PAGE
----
North American beaver dam on trout stream in Chequamegon-Nicolet National Forest. Sue Reinicke, USDA Forest Service

Landscape-scale Effects of Beaver Removal on a Managed Forest

Year: 2014

Beavers and their dams have been removed from Class I and II trout streams within Chequamegon-Nicolet National Forest since the late 1980s to restore stream channel integrity and improve trout habitat. A Forest Service scientist and partners evaluated the effectiveness of reducing beaver numbers on managed streams by comparing trends in beaver colony counts using fall flight colony location data from 1987-2013. Although beaver populations declined only on managed streams on the west side of the forest, managed and non-managed streams on the east side of the forest also had declining beaver populations, indicating a system change occurred.

A blue-spotted salamander, woodland pond species, in Wisconsin. Dale Higgins, USDA Forest Service

Scientists Discover Earlier Shift in Peak Salamander Numbers at Woodland Ponds

Year: 2013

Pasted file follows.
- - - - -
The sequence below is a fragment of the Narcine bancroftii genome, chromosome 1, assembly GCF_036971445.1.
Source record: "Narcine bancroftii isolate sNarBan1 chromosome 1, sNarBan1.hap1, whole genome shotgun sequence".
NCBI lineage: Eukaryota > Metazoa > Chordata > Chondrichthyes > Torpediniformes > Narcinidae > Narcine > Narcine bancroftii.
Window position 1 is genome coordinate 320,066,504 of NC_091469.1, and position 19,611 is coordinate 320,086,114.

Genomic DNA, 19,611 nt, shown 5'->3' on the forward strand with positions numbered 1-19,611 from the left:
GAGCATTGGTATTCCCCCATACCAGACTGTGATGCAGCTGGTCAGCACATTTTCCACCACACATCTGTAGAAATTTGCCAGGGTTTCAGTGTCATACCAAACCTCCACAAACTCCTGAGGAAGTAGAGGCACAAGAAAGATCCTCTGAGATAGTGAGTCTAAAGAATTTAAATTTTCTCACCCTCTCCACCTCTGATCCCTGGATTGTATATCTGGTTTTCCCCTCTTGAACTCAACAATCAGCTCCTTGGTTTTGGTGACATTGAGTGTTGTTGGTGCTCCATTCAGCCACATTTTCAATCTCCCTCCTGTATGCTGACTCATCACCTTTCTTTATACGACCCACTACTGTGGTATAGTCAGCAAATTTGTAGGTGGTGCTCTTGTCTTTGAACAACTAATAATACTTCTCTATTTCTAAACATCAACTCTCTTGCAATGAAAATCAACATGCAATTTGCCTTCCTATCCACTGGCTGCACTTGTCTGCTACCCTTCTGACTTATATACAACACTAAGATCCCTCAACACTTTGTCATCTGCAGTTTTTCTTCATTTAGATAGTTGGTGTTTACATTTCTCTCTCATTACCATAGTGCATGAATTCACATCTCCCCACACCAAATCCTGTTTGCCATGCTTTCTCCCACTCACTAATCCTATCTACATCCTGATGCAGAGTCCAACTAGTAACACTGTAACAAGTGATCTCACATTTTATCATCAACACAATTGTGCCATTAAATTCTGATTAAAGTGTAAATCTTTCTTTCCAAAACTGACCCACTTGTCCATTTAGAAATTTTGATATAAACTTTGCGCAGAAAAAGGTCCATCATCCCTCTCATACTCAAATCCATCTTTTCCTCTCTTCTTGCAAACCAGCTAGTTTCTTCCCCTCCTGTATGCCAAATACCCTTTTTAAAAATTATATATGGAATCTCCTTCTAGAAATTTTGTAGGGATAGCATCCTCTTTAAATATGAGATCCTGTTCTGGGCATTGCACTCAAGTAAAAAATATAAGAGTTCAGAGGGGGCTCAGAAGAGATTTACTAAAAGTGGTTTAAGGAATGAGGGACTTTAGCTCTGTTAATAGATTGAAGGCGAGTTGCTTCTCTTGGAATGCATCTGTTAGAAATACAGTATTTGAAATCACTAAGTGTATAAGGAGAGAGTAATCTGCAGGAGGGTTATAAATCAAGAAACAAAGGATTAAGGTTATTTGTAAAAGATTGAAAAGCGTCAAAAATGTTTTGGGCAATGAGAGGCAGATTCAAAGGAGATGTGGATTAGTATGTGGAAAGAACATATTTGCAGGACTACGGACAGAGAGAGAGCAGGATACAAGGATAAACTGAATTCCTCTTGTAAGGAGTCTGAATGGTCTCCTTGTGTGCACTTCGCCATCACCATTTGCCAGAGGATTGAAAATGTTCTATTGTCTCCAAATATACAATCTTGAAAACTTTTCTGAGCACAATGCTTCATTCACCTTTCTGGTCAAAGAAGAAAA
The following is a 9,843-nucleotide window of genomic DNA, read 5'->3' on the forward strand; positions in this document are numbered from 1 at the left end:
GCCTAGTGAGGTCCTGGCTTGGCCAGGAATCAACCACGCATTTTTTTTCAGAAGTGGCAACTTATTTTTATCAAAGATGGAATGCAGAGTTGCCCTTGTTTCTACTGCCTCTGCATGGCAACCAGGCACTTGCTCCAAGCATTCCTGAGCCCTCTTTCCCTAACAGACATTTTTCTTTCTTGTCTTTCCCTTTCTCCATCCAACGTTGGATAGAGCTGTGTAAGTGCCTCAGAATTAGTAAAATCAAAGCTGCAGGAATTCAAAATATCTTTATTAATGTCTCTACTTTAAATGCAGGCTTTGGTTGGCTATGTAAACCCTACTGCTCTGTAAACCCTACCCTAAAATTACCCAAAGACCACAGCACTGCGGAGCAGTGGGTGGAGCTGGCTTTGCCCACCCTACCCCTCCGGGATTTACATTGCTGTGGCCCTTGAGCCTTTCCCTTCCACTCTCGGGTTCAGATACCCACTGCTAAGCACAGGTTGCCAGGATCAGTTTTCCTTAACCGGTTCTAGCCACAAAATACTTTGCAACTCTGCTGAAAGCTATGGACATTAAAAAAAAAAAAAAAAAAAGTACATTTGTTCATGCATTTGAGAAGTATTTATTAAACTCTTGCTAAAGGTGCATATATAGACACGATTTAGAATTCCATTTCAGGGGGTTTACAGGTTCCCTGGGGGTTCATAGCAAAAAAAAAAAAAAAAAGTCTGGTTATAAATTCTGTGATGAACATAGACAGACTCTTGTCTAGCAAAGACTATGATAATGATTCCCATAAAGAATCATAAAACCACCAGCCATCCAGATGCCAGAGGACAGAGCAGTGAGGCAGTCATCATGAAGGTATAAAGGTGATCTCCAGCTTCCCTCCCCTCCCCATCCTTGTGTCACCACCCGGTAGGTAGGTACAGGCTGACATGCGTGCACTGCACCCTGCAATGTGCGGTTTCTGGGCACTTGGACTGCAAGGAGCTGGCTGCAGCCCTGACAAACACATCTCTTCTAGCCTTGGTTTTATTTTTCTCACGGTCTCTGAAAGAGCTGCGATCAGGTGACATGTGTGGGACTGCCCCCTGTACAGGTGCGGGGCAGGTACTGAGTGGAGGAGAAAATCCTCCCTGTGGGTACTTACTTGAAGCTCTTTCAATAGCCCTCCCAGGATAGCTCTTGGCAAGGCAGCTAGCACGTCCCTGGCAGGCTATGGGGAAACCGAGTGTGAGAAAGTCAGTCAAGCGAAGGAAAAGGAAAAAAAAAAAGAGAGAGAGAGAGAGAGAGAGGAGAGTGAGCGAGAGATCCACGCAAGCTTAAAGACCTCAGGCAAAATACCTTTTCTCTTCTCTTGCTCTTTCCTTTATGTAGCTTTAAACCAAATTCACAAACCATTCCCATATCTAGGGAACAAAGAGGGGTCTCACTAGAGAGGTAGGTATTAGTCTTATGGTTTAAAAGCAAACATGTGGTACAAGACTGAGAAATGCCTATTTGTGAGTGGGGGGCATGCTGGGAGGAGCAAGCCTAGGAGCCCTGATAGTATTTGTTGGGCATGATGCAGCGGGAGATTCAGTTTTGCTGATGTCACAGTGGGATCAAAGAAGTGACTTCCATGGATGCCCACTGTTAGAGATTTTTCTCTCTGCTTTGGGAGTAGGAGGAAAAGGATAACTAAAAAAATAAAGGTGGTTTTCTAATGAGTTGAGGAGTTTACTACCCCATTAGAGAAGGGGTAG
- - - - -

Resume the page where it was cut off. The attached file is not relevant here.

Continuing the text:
Forest Service scientists analyzed salamander monitoring data taken at breeding woodland ponds in the early 1990s to mid-2000s and found that the shift in peak salamander numbers, and site-specific warming air and water temperatures, had occurred two weeks earlier. This earlier shift has not been documented previously in the upper Great Lakes region. Their findings contribute to growing evidence that amphibian populations may be some of the early species responding to changing temperature and precipitation trends by shifting spring movement and reproductive efforts. Awareness of how salamander populations are adapting to these changes will help managers adjust activities during vulnerable periods, and help ensure that monitoring activities do not miss peak salamander numbers in the upper Great Lakes region.

Fine woody biomass (tops and limbs) of northern hardwoods removed post-harvest and stacked for processing, Chequemegon-Nicolet National Forest, Wisconsin. Deahn Donner, Forest Service

Effect of Woody Biomass Removal on Forest Biodiversity and Nutrient Cycling

Year: 2012

Findings represent short-term effects and give a baseline for long-term study

Adult goshawk in northern hardwood stand in Chequamegon-Nicolet National Forest, Wisconsin. Forest Service

How Large-scale Forest Conditions Influence Northern Goshawk Nesting

Year: 2011

Efforts to better understand nesting habitat requirements of the northern goshawk, a forest-sensitive species in northern Wisconsin, were enhanced by a collaborative research-management project. Forest Service scientists analyzed 10 years of nest survey data from the Chequamegon Nicolet National Forest and found that the key determinant of goshawk nest occurrence was the ratio of conifer cover to aspen-birch cover surrounding a potential nest site.

Last modified: Tuesday, January 5, 2021